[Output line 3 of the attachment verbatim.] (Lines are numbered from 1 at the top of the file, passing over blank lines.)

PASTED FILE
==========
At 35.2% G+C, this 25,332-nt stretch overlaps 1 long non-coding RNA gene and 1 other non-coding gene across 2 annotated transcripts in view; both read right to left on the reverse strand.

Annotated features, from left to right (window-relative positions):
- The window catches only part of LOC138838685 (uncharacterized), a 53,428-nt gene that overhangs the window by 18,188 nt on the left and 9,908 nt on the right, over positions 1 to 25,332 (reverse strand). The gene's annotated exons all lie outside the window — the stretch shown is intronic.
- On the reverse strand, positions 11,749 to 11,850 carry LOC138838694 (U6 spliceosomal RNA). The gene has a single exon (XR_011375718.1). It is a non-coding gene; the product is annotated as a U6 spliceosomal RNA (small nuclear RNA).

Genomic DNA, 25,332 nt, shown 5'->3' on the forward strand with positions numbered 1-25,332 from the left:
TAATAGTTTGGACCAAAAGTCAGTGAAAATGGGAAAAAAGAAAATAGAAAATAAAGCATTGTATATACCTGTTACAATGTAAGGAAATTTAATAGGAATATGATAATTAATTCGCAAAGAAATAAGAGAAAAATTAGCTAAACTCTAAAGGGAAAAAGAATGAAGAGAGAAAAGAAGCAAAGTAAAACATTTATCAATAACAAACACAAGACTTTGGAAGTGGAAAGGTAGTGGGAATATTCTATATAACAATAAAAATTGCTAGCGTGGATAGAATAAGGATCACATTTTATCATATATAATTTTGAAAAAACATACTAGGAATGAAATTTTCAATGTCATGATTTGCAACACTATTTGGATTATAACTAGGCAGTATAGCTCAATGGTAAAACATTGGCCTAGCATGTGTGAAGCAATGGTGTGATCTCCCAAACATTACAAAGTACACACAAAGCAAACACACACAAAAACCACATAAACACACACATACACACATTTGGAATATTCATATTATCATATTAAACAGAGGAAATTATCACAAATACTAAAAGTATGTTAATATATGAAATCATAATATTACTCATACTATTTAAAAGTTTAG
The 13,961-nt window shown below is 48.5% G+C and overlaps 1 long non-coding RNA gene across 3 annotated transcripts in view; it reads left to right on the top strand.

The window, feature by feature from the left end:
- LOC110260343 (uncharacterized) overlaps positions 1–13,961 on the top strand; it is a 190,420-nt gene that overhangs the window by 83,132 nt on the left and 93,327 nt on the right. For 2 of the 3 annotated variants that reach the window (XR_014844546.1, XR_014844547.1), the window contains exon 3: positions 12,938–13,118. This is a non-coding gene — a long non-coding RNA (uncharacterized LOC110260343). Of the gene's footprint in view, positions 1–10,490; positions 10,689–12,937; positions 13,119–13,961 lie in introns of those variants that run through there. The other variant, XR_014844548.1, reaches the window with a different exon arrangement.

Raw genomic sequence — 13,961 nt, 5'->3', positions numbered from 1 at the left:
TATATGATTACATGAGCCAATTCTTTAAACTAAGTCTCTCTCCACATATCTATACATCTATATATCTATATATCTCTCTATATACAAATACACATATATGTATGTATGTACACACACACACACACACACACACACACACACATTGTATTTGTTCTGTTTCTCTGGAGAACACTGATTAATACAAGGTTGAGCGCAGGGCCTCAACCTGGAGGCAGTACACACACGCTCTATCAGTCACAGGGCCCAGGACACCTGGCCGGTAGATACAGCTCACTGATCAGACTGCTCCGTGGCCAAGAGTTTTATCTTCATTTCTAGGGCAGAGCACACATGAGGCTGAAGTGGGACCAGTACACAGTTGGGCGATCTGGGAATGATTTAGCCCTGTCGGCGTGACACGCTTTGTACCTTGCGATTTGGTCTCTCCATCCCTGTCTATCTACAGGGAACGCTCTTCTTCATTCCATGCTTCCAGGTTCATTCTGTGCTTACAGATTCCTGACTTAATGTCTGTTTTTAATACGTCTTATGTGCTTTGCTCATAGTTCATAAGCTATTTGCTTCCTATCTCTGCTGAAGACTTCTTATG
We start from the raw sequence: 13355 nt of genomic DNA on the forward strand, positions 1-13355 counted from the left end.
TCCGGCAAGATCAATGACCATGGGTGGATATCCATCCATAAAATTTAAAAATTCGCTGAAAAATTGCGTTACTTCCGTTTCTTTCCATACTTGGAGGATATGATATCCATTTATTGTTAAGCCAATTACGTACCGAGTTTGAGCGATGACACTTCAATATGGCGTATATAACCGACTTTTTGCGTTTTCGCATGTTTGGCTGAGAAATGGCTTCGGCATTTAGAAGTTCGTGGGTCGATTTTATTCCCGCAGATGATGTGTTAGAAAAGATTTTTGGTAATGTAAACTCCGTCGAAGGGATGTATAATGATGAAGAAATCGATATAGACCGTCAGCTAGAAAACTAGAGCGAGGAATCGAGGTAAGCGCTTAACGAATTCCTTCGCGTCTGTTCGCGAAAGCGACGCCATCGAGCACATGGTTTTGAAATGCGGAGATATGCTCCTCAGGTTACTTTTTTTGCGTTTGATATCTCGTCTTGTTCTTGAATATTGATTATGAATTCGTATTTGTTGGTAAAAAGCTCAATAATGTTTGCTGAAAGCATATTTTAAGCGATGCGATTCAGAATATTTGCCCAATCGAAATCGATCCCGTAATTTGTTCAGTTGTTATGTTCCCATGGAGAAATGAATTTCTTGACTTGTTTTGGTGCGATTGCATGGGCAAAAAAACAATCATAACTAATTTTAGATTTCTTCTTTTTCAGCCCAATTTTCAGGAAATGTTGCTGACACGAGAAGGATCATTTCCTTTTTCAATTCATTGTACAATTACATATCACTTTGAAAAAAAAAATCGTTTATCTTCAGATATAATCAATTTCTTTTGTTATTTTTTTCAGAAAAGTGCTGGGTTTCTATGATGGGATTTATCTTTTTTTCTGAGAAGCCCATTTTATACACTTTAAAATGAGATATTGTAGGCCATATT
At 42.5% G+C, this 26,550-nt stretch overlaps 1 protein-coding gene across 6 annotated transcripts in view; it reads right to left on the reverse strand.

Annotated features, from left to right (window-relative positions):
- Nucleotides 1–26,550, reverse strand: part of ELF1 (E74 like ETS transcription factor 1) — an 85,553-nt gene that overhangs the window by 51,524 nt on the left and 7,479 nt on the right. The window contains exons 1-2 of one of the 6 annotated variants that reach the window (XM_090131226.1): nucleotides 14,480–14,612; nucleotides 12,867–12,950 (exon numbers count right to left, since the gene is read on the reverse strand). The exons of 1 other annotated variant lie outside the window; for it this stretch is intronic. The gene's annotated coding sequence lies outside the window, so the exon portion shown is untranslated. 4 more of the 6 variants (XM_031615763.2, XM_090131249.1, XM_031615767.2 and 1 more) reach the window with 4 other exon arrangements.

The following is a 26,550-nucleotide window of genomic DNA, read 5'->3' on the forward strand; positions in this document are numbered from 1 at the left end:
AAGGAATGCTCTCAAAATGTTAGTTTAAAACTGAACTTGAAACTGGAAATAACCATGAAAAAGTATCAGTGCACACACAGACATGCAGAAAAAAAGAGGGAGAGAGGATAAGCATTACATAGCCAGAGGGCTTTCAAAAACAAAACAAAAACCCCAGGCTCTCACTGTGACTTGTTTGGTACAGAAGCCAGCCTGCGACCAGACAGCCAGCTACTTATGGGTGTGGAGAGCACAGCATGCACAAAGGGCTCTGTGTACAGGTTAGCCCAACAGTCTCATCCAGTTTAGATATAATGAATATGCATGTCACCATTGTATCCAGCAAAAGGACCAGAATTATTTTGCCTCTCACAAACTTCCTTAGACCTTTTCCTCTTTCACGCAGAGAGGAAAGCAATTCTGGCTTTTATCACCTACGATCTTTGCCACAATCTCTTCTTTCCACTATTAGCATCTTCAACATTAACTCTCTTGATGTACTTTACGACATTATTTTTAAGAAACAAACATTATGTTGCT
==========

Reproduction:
- The window catches only part of LOC138838685 (uncharacterized), a 53,428-nt gene that overhangs the window by 18,188 nt on the left and 9,908 nt on the right, over positions 1 to 25,332 (reverse strand). The gene's annotated exons all lie outside the window — the stretch shown is intronic.